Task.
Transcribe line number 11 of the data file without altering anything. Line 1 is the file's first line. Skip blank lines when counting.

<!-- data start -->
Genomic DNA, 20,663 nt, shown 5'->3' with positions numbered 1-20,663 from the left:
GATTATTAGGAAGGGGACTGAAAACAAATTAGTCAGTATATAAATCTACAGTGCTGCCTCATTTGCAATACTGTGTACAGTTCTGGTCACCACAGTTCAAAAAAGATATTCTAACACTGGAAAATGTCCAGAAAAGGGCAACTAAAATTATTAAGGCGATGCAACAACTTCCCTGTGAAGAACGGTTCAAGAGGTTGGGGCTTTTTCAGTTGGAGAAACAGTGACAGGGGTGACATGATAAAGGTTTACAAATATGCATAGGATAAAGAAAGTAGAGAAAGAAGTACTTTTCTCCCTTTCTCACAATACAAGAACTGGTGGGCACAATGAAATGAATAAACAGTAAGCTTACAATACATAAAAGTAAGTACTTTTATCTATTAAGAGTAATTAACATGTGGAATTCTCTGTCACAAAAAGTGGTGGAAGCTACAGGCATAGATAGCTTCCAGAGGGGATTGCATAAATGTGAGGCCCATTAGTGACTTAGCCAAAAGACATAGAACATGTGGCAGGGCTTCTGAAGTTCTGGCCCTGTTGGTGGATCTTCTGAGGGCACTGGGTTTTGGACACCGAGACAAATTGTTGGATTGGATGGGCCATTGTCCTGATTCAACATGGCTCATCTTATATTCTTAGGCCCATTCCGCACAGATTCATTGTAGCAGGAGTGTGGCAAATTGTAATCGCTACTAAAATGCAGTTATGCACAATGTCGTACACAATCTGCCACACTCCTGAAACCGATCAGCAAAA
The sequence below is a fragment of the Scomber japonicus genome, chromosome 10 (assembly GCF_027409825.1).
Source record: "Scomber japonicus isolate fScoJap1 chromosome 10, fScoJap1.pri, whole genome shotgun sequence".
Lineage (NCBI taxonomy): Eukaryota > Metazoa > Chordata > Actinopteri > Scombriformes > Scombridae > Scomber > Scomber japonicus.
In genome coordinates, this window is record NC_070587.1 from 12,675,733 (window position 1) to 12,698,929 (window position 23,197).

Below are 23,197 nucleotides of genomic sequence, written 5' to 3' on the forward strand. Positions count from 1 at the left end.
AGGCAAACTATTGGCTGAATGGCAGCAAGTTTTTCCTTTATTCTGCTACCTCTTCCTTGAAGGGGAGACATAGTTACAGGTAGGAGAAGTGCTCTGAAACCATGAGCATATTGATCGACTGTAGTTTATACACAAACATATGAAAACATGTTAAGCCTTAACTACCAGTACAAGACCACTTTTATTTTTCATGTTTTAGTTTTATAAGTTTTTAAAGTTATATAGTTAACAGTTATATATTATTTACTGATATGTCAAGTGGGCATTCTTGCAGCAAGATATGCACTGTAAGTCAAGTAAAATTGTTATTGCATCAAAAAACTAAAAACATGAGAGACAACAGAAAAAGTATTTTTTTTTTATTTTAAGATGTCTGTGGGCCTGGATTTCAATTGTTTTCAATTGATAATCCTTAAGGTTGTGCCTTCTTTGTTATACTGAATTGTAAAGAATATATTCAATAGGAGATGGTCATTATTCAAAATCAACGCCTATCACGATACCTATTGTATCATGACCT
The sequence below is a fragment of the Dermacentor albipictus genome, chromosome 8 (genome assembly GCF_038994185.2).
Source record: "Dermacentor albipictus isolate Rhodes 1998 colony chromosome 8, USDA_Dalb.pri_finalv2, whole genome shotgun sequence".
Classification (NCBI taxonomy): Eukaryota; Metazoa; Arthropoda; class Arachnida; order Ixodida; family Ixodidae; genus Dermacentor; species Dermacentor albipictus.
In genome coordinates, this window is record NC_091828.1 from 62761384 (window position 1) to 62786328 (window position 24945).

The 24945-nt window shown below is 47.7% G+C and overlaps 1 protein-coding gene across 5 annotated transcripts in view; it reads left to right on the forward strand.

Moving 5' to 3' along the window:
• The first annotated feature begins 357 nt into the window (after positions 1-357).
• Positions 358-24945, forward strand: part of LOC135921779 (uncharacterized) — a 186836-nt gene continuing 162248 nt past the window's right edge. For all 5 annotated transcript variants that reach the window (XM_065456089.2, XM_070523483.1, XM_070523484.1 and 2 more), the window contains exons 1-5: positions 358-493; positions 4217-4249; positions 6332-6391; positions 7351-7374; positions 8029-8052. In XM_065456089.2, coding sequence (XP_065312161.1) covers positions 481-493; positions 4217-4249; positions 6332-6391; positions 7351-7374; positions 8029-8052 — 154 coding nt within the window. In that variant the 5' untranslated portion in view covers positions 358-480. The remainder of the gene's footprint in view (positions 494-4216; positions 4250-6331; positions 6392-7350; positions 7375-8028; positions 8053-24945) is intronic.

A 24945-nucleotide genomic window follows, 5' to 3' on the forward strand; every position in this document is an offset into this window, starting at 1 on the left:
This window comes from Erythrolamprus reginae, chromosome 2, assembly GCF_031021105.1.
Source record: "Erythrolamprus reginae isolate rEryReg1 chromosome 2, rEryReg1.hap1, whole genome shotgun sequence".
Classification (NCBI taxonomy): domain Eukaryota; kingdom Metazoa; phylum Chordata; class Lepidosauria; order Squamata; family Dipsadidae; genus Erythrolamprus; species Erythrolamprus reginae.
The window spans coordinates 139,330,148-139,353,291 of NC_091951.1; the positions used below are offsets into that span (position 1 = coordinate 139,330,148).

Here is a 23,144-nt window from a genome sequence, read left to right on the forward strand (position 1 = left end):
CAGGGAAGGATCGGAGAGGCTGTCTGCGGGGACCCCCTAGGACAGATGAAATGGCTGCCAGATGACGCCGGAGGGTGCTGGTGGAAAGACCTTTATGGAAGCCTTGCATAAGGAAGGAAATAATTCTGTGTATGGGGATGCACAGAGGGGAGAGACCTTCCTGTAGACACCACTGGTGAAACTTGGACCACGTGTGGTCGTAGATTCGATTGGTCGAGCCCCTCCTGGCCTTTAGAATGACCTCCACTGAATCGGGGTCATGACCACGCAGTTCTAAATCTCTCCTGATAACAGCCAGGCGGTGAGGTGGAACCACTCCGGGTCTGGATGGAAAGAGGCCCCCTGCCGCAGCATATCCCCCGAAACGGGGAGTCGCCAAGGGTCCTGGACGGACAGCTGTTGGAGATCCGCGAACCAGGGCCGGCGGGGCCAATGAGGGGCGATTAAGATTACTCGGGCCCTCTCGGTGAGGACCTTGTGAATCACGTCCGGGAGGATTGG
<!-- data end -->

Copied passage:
Classification (NCBI taxonomy): Eukaryota; Metazoa; Arthropoda; class Arachnida; order Ixodida; family Ixodidae; genus Dermacentor; species Dermacentor albipictus.